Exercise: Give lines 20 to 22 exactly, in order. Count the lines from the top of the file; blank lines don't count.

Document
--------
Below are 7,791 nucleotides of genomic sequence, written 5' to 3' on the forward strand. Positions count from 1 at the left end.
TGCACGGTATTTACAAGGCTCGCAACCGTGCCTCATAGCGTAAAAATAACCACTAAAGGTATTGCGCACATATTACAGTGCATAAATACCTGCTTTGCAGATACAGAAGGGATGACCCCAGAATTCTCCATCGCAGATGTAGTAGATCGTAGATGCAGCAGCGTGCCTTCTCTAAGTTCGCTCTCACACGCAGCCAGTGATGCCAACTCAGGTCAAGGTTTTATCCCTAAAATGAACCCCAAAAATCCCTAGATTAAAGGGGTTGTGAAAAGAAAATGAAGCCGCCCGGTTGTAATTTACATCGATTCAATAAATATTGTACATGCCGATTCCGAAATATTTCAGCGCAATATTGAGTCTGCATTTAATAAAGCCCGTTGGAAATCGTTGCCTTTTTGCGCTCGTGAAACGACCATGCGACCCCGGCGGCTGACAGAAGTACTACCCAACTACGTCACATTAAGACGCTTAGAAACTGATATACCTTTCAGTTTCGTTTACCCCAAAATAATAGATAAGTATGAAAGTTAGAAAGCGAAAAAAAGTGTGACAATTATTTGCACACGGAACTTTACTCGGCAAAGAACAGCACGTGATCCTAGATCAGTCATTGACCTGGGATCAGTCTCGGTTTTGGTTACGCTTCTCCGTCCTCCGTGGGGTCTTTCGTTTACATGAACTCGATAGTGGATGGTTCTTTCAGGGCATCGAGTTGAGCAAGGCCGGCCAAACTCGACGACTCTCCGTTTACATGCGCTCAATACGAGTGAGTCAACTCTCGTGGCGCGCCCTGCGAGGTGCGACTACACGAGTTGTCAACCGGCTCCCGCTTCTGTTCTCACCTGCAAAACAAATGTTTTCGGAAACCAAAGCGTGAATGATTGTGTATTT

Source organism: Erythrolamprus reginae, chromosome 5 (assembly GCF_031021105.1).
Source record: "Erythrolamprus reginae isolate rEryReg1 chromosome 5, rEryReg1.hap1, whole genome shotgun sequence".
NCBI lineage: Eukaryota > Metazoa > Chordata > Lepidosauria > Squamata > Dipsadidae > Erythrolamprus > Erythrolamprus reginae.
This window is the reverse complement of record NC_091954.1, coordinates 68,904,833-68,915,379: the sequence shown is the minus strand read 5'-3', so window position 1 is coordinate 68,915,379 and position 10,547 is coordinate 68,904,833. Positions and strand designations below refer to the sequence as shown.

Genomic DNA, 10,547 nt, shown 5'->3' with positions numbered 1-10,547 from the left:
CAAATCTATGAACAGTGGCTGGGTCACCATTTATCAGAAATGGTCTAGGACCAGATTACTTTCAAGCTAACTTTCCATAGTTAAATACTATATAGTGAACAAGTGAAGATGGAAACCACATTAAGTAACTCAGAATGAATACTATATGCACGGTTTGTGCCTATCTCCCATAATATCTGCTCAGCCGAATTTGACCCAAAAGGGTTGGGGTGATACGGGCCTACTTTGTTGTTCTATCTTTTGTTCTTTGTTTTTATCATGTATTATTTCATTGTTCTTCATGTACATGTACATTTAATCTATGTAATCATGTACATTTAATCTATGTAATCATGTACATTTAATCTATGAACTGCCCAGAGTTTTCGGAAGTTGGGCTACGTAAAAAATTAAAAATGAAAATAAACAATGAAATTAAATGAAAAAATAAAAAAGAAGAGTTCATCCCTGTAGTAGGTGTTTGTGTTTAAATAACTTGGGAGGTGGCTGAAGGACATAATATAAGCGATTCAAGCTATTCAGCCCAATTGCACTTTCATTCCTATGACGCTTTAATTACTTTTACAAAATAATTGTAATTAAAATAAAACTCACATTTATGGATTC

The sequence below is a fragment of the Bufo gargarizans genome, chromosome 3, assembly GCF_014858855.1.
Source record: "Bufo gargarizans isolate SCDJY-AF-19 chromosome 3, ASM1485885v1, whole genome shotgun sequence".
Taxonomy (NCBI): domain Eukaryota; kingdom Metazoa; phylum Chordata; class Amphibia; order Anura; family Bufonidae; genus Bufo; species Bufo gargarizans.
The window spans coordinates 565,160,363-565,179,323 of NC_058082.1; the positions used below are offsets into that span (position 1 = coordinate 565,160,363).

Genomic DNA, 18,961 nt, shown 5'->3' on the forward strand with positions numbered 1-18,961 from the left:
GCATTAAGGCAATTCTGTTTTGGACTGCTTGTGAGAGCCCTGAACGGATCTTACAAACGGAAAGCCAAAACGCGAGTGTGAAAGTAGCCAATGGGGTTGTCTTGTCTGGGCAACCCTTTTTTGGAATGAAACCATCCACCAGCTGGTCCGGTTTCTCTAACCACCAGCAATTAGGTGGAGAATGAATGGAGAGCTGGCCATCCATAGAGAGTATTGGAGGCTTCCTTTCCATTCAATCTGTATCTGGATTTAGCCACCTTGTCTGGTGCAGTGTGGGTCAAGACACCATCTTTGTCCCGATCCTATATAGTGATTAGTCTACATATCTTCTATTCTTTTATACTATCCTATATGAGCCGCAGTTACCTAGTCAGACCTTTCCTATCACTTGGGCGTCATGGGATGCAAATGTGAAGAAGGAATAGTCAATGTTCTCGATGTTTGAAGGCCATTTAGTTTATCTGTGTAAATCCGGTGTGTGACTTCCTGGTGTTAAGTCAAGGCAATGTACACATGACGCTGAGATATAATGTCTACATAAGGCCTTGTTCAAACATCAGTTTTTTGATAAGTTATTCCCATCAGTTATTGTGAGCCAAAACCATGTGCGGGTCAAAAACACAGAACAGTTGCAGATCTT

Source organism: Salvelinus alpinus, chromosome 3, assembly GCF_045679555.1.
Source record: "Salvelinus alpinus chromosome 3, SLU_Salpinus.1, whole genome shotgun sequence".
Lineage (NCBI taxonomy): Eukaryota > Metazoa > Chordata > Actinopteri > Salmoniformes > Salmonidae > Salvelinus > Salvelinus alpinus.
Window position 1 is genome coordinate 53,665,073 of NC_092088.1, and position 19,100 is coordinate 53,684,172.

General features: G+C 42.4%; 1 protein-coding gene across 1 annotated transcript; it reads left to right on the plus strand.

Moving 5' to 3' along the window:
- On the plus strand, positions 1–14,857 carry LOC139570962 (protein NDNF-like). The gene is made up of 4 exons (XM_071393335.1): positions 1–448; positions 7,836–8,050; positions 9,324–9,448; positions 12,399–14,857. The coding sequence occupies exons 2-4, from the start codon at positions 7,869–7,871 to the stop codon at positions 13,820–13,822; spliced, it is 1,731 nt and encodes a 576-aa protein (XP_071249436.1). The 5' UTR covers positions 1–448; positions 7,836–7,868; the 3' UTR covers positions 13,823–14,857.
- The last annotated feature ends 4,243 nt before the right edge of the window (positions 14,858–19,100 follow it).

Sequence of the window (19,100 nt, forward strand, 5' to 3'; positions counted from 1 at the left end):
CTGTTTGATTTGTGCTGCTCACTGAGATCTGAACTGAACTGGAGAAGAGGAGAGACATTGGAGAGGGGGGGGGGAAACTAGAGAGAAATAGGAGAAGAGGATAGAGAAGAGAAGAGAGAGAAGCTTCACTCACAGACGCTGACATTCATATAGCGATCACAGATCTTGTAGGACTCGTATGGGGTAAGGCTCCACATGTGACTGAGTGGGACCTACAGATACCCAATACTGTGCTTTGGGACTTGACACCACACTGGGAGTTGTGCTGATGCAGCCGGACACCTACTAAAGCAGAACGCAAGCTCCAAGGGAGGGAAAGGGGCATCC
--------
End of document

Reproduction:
Moving 5' to 3' along the window:
- On the plus strand, positions 1–14,857 carry LOC139570962 (protein NDNF-like). The gene is made up of 4 exons (XM_071393335.1): positions 1–448; positions 7,836–8,050; positions 9,324–9,448; positions 12,399–14,857. The coding sequence occupies exons 2-4, from the start codon at positions 7,869–7,871 to the stop codon at positions 13,820–13,822; spliced, it is 1,731 nt and encodes a 576-aa protein (XP_071249436.1). The 5' UTR covers positions 1–448; positions 7,836–7,868; the 3' UTR covers positions 13,823–14,857.
- The last annotated feature ends 4,243 nt before the right edge of the window (positions 14,858–19,100 follow it).